The Quebec government’s tone of pride regarding the active recruitment of nurses abroad in French-speaking countries, particularly in Cameroon, Senegal, Haiti and the Democratic Republic of the Congo, is particularly deaf with regard to our social responsibility. with our global partners.
The shortage of healthcare workers is one of the biggest challenges to global health, with an estimated shortage of 18 million healthcare workers worldwide, half of whom are nurses and midwives, according to the World Health Organization (WHO, 2020).
To meet the primary health care needs of a population, the WHO Sustainable Development Goals (2018) propose a minimum density of 4.45 doctors, nurses and midwives per 1000 population. In Cameroon, one of the countries targeted by the first phase of recruitment for Quebec, there are 0.55 doctors, nurses and midwives per 1,000 inhabitants and this number deteriorated between 2008 and 2018 (WHO, 2021). The disparity is stark with 14.2 of these professionals per 1,000 population in Canada.
The unequal distribution of health resources among nations is a global injustice. It threatens the ability of countries to provide primary health care to their people. According to the WHO, Africa accounts for 25% of the global burden of disease, but only 3% of the health workforce (WHO, 2021). Quebec offers very attractive incentives, which makes local retention strategies difficult, creating a vicious circle in which more nurses are pushed from their home country. A similar vicious cycle exists here; many locally trained nurses are leaving Quebec or the public sector in search of better wages and conditions elsewhere, worsening our current nursing shortage.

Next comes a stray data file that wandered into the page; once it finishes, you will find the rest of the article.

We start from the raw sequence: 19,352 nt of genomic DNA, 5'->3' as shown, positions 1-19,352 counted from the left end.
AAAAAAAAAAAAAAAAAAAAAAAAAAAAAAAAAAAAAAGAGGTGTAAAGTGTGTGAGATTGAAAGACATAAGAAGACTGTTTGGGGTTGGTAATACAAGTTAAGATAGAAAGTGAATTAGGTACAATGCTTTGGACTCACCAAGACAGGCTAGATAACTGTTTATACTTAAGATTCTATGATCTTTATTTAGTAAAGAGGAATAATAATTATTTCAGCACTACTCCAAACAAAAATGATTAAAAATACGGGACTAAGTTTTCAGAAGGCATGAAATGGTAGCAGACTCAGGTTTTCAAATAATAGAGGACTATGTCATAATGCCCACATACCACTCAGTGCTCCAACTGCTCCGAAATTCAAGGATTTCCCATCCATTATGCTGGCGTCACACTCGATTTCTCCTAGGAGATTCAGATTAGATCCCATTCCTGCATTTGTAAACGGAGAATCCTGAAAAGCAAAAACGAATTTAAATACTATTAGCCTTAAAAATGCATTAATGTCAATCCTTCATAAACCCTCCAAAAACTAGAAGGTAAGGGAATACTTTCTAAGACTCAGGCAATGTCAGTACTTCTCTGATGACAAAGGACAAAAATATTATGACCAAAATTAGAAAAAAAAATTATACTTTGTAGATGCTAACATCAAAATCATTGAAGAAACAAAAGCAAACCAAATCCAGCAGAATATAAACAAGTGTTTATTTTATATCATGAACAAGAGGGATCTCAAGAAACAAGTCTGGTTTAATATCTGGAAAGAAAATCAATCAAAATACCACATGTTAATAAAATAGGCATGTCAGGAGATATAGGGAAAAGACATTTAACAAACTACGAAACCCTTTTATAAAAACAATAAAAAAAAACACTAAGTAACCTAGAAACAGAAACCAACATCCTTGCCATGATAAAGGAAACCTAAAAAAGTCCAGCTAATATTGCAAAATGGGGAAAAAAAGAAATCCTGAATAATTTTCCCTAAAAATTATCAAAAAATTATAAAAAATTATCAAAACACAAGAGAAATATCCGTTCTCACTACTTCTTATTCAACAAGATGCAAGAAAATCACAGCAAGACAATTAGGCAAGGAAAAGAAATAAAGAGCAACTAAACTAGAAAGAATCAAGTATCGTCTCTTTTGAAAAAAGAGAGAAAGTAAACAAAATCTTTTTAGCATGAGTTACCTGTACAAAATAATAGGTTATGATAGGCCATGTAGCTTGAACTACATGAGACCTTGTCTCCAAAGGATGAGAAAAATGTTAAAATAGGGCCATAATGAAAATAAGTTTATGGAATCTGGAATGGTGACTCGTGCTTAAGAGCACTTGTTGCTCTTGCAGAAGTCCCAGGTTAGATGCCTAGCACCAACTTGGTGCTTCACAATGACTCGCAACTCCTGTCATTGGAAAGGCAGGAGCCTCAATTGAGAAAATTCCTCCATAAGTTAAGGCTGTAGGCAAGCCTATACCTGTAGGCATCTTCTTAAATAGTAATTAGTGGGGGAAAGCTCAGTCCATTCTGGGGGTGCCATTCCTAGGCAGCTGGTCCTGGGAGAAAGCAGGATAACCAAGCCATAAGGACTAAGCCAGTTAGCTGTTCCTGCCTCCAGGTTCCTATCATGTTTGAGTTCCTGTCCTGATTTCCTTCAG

The WHO Global Code of Practice for the International Recruitment of Health Personnel (2010) was established to guide ethical practices in global recruitment. A key statement asserts that “Member States should discourage the active recruitment of health personnel from developing countries facing acute health workforce shortages” (WHO, 2010). In its current plan, Quebec is intentionally recruiting from five countries identified by the WHO as requiring specific safeguards to discourage active international recruitment given the severity of their own healthcare worker shortages (WHO, 2020). Quebec is violating WHO ethical guidelines in the international recruitment of nurses and depriving these countries of their own health expertise, which they desperately need.
This injustice is particularly glaring given Quebec’s long history of budget cuts, devaluation of the nursing profession, and the recent elimination of retention measures for nurses (see Wasserman
To improve health care in Quebec, the government should start by listening to nurses, addressing the factors that are pushing our own locally trained nurses to leave the province and the profession, and improving working conditions. Quebec should rethink its international recruitment strategy and commit to making nursing a valued and attractive profession here to ensure the long-term sustainability of health care.